Racing

RACING FOR GOLD AT CHALLENGE ROTH THIS WEEKEND

By July 5, 2019 No Comments

CHALLENGE ROTH: THE BIGGEST TRIATHLON IN THE WORLD

Author: Braden Currie

   Photo: Markus Berger 

180km bike | 3.8km swim | 42.2km marathon

Race-start: 4:30pm NZT, Sunday 7th July.

Live stream the race here.

There is no-where else in the world where a triathlete will be cheered on by up to 260,000 spectators, lining the roadsides from start to finish. 

With a one to fifty ratio of athletes to spectators, Challenge Roth is the biggest and coveted triathlon in the world and a race that I’ve always had on my bucket list .The energy of this event for an athlete is second to none and a once in a lifetime opportunity that I’ve always wanted to experience. This will definitely be the ultimate race for me in terms of spectator support. I really enjoy that kind of stimulation around me, as long as I keep it in check and don’t over-do myself, this is a new sensory factor that will push me that little bit harder.

Photo: Markus Berger

It’s been a ‘relatively quick 4-week turnaround’ after taking the win at Ironman Asia-Pacific in Cairns last month. Since then, my family and I have been based in Fuschl, Austria preparing for Challenge Roth.

Austria is incredible. The ability for my kids and wife Sally to have a great base and to feel part of a small community has been second to none all whilst the training facilities are world class, including some of the best cycling I have ever experienced and a lakeside 25metre stainless steel pool with an onsite gym. Fuschl is is the door step to endless trail running and the people and culture have made the experience unforgettable for my family and I.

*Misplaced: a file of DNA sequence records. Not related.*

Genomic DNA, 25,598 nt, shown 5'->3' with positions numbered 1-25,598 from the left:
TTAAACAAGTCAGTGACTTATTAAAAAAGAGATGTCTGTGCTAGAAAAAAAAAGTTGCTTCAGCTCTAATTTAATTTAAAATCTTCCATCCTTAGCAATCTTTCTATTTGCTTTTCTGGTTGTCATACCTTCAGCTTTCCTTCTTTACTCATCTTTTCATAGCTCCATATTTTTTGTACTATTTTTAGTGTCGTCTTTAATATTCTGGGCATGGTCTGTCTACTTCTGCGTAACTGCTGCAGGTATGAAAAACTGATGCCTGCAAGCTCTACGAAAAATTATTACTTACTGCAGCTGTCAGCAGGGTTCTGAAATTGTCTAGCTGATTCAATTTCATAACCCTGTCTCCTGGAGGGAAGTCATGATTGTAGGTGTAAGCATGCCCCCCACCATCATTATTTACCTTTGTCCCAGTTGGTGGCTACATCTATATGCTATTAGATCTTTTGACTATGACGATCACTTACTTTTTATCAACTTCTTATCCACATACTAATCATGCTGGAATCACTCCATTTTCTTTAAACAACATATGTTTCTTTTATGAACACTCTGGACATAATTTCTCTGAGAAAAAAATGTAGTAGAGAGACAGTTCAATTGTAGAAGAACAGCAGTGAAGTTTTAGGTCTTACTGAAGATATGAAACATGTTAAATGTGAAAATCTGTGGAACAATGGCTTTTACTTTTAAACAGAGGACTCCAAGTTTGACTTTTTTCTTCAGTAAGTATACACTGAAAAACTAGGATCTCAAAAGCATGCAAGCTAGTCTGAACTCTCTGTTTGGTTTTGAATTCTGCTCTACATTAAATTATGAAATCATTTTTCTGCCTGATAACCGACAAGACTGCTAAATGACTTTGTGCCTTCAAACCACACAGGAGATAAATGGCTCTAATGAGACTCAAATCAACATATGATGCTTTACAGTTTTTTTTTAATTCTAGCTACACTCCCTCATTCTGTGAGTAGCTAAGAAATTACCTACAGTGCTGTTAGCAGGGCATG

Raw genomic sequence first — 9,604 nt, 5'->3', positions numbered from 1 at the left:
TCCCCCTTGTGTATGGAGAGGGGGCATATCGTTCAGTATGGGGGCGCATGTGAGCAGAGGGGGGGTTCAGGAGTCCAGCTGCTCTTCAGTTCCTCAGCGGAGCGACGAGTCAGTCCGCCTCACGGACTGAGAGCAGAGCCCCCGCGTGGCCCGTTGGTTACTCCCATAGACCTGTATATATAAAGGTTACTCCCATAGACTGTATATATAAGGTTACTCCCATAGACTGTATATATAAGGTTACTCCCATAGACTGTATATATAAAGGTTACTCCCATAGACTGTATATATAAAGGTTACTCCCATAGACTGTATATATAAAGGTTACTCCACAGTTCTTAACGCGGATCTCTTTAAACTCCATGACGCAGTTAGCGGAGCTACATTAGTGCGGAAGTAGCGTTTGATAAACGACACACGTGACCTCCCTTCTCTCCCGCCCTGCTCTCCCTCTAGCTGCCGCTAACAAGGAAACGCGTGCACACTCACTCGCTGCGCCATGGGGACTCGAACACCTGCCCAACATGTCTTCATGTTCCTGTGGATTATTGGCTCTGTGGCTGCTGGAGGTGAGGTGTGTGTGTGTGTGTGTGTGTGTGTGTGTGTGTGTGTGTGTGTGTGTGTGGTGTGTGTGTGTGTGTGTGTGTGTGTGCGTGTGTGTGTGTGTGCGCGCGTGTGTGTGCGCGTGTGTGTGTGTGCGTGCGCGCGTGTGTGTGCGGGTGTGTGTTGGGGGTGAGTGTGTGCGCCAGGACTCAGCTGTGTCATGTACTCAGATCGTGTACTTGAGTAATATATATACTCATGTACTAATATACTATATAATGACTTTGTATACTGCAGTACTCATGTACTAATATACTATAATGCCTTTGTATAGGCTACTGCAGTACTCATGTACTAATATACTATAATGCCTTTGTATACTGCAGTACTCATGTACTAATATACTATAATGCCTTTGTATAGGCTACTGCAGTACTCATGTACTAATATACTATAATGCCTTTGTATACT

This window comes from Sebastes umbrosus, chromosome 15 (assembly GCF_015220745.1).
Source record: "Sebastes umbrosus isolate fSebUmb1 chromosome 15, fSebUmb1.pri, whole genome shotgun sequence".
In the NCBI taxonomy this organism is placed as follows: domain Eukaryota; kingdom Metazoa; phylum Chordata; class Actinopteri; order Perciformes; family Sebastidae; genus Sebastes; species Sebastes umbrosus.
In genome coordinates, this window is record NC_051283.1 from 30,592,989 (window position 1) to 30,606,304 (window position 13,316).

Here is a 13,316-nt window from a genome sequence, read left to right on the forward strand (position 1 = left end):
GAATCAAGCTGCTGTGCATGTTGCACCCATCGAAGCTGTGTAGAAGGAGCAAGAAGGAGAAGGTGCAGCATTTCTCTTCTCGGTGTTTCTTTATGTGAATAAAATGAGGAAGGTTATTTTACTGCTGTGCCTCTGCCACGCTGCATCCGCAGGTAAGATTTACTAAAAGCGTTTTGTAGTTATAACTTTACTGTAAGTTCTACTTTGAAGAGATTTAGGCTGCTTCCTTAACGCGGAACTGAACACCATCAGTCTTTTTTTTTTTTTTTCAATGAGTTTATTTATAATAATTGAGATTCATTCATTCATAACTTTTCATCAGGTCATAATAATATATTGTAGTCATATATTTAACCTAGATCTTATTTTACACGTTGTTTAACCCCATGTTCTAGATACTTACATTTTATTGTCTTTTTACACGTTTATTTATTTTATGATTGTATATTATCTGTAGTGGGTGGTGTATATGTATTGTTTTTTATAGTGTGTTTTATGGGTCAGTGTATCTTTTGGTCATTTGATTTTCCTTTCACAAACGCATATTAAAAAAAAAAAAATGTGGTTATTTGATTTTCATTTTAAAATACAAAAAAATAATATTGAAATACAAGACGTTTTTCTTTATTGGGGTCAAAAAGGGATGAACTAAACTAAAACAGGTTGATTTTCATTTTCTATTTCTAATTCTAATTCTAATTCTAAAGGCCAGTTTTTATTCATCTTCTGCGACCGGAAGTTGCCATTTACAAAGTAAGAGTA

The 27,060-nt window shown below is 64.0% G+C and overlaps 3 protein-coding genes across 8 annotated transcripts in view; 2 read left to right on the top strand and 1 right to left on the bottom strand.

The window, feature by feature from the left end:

It meant that I was excited about getting out and ticking the training over even on tired legs after traveling and racing Ironman. We’ve been lucky enough to base ourselves at Hotel Mohrenwirt and we will definitely be back! I’ve been to a lot of places and normally it can take weeks to figure out a new place, find the good rides and runs and work out how to piece it all together. Here, we turned up and that day I was out riding and the next morning  I was in the pool at 8 am. It makes a big difference when you’re travelling as a triathlete and takes out the down time that you would normally expect when you turn up in a new location. Training has been going really well and I’m looking forward to the race this Sunday.

Photo: Markus Berger

I’m happy with the results of 2019 so far. I’m feeling really good about my ability to tolerate a lot of the big surges and numbers that you need in the sport now. You can’t just go out there and free wheel around a 180 km course – or expect to be sitting in a group. There’s going to be people attacking that bike all day. Racing at this level, you have to be able to ride with these guys or at least not lose too much time to put yourself in a good position for the run.

Photo: Markus Berger

The biggest achievement for me would be the consistency I have been able to achieve in my training.

The beauty of having this foundation behind me is that I know that if I plan the year well and I’m feeling good, that I’ll be there, in the mix. If I have a blinder of a day, I’ll be on the podium or at the top I’ve managed to figure out that balance and that means from now on I know if I do the basics well then that’s the results I’ll get. Then if we find something and add an element that could give me a little bit more that could be the difference between top 5 or world champ position.

My main focus is still Ironman World Champs in October, but Challenge Roth has provided a great opportunity to get to Europe and race. I feel really lucky to have this opportunity and intend to make the most of it.

Video credit: Roy Schott